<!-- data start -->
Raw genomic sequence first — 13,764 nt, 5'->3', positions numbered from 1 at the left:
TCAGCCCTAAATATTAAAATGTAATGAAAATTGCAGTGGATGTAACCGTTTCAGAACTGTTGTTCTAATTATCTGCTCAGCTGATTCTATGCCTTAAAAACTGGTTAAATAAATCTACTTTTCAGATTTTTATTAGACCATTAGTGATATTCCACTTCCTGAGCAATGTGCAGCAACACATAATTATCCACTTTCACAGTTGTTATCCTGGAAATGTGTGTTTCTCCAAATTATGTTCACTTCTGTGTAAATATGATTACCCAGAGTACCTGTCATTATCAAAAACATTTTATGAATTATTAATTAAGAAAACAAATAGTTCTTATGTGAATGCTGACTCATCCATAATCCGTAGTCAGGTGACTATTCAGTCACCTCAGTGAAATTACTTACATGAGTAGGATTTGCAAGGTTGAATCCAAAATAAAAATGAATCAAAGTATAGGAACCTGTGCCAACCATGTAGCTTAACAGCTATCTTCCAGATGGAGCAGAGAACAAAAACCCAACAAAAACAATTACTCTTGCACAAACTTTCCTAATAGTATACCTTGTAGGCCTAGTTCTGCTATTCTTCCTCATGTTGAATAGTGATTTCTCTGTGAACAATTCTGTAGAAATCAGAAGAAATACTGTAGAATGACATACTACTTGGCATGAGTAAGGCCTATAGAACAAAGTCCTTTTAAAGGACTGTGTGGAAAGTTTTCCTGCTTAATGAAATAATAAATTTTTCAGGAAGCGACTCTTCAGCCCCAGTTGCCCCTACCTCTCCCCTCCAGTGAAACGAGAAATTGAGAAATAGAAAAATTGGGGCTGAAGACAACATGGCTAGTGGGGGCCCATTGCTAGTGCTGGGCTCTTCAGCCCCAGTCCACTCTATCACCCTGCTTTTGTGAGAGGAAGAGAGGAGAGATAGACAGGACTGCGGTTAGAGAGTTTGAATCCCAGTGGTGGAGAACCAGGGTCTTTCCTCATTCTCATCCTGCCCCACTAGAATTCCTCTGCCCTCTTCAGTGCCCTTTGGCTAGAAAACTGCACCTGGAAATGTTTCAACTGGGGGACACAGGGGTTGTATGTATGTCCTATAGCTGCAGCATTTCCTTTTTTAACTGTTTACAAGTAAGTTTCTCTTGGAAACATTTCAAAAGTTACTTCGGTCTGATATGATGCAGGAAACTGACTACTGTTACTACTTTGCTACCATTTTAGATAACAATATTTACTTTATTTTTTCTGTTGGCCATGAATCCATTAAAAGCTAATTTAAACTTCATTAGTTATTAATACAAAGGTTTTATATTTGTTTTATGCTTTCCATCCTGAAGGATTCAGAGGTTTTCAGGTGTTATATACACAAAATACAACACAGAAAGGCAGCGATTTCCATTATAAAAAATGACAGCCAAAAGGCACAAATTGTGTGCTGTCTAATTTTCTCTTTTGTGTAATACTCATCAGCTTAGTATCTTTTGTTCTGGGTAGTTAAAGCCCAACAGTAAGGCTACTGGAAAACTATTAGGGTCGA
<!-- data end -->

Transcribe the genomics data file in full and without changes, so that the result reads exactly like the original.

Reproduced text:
Raw genomic sequence first — 13,764 nt, 5'->3', positions numbered from 1 at the left:
TCAGCCCTAAATATTAAAATGTAATGAAAATTGCAGTGGATGTAACCGTTTCAGAACTGTTGTTCTAATTATCTGCTCAGCTGATTCTATGCCTTAAAAACTGGTTAAATAAATCTACTTTTCAGATTTTTATTAGACCATTAGTGATATTCCACTTCCTGAGCAATGTGCAGCAACACATAATTATCCACTTTCACAGTTGTTATCCTGGAAATGTGTGTTTCTCCAAATTATGTTCACTTCTGTGTAAATATGATTACCCAGAGTACCTGTCATTATCAAAAACATTTTATGAATTATTAATTAAGAAAACAAATAGTTCTTATGTGAATGCTGACTCATCCATAATCCGTAGTCAGGTGACTATTCAGTCACCTCAGTGAAATTACTTACATGAGTAGGATTTGCAAGGTTGAATCCAAAATAAAAATGAATCAAAGTATAGGAACCTGTGCCAACCATGTAGCTTAACAGCTATCTTCCAGATGGAGCAGAGAACAAAAACCCAACAAAAACAATTACTCTTGCACAAACTTTCCTAATAGTATACCTTGTAGGCCTAGTTCTGCTATTCTTCCTCATGTTGAATAGTGATTTCTCTGTGAACAATTCTGTAGAAATCAGAAGAAATACTGTAGAATGACATACTACTTGGCATGAGTAAGGCCTATAGAACAAAGTCCTTTTAAAGGACTGTGTGGAAAGTTTTCCTGCTTAATGAAATAATAAATTTTTCAGGAAGCGACTCTTCAGCCCCAGTTGCCCCTACCTCTCCCCTCCAGTGAAACGAGAAATTGAGAAATAGAAAAATTGGGGCTGAAGACAACATGGCTAGTGGGGGCCCATTGCTAGTGCTGGGCTCTTCAGCCCCAGTCCACTCTATCACCCTGCTTTTGTGAGAGGAAGAGAGGAGAGATAGACAGGACTGCGGTTAGAGAGTTTGAATCCCAGTGGTGGAGAACCAGGGTCTTTCCTCATTCTCATCCTGCCCCACTAGAATTCCTCTGCCCTCTTCAGTGCCCTTTGGCTAGAAAACTGCACCTGGAAATGTTTCAACTGGGGGACACAGGGGTTGTATGTATGTCCTATAGCTGCAGCATTTCCTTTTTTAACTGTTTACAAGTAAGTTTCTCTTGGAAACATTTCAAAAGTTACTTCGGTCTGATATGATGCAGGAAACTGACTACTGTTACTACTTTGCTACCATTTTAGATAACAATATTTACTTTATTTTTTCTGTTGGCCATGAATCCATTAAAAGCTAATTTAAACTTCATTAGTTATTAATACAAAGGTTTTATATTTGTTTTATGCTTTCCATCCTGAAGGATTCAGAGGTTTTCAGGTGTTATATACACAAAATACAACACAGAAAGGCAGCGATTTCCATTATAAAAAATGACAGCCAAAAGGCACAAATTGTGTGCTGTCTAATTTTCTCTTTTGTGTAATACTCATCAGCTTAGTATCTTTTGTTCTGGGTAGTTAAAGCCCAACAGTAAGGCTACTGGAAAACTATTAGGGTCGA